Wake Up, Girls!: Complete Collection
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Wake Up, Girls! contains episodes 1-12.The gateway to Idol stardom might have opened for the newly formed singing group Wake Up, Girls, but the path to fame is full of perils and pitfalls. And for Mayu, Airi, Minami, Yoshino, Nanami, Kaya and Miyu, it's going to be especially difficult knowing who to trust, as their manager Matsuda's lack of experience could give other, less scrupulous, individuals a chance to take advantage.That's a situation that quickly comes to a head when Green Leaves' president suddenly disappears with most of the money, and things only get worse when the replacement producer seems more interested in getting the girls into revealing swimsuits than promoting their music.As malicious gossip begins to surface regarding Mayu's past membership in a rival group, and internal tensions begin to tear the team apart, they'll need more than just ambition to survive. Singing may be a business, but friendship and a love of music is what will keep everything together in Wake Up, Girls! Special Features: Clean Opening and Closing Animations. Spoken Languages: Japanese, English subtitles.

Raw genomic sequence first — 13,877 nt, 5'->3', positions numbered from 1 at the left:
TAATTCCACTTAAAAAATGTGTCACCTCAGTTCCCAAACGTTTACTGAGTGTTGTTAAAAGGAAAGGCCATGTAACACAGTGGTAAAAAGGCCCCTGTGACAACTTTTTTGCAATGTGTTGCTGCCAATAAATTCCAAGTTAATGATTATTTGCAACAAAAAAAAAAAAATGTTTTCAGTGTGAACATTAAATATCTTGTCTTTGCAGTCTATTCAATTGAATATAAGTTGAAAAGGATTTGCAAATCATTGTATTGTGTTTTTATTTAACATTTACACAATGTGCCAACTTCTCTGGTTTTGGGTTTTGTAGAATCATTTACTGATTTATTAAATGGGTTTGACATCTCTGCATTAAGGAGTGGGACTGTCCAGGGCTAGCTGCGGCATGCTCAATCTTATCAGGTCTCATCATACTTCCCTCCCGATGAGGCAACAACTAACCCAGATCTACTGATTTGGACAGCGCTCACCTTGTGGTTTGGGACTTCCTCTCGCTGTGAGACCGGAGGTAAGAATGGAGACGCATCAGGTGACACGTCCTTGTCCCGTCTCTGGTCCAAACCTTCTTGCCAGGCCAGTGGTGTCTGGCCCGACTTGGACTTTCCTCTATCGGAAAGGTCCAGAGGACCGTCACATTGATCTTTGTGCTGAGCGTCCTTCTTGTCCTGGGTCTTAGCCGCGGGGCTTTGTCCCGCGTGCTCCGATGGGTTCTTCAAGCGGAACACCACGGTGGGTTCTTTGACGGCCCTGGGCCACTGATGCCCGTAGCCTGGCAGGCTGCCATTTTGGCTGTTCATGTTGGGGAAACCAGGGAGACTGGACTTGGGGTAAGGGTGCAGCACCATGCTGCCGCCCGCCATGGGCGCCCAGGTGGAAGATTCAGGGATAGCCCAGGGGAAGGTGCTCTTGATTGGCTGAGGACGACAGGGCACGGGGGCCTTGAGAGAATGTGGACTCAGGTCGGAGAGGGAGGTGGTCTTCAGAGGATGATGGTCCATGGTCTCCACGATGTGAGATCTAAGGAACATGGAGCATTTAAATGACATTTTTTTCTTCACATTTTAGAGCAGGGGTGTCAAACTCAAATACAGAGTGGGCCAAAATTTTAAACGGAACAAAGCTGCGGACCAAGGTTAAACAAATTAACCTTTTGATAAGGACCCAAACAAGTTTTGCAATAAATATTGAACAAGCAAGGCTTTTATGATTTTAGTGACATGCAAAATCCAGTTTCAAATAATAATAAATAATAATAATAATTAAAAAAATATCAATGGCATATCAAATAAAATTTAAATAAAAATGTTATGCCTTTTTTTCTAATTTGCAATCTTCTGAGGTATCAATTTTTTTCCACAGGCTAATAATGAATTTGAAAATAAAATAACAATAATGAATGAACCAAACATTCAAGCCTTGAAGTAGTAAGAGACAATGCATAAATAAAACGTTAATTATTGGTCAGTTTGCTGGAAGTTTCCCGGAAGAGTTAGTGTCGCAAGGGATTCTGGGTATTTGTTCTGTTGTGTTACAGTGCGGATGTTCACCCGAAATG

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Totaling twelve episodes, the series can be split up into a couple of arcs.
Episode 1 and 2 pick up from where the movie left off as Matsuda and the girls work on finding a new producer after the president ran out on them in the movie. Episode 1 mostly serves as a recap of the movie as they contemplate what to do next while episode 2 deals with their new producer, a scummy man by the name of Sudo who forces the girls into doing a gig entertaining perverted men at a health spa while dressed in bikinis. This ultimately results in President Tange returning as producer of WUG and driving Sudo away. Miyu gets some spotlight in episode 2 when she returns to her old maid cafe job after getting fed up with Sudo's direction.
Episodes 3-5 deals with WUG working on publicity, from doing variety shows on local TV to doing small local gigs. Minami gets the spotlight in episode 3 as she deals with the gourmet show she's on and when one of the ladies from the senior citizen home she visits falls ill before a performance.
Episodes 6 and 7 ups the drama as famous music producer Tasuku Hayasaka is brought in to aid the group after a disastrous gig at the end of episode 5. These two episodes serve as a spotlight on Airi as Hayasaka threatens to fire her from the group if she doesn't improve.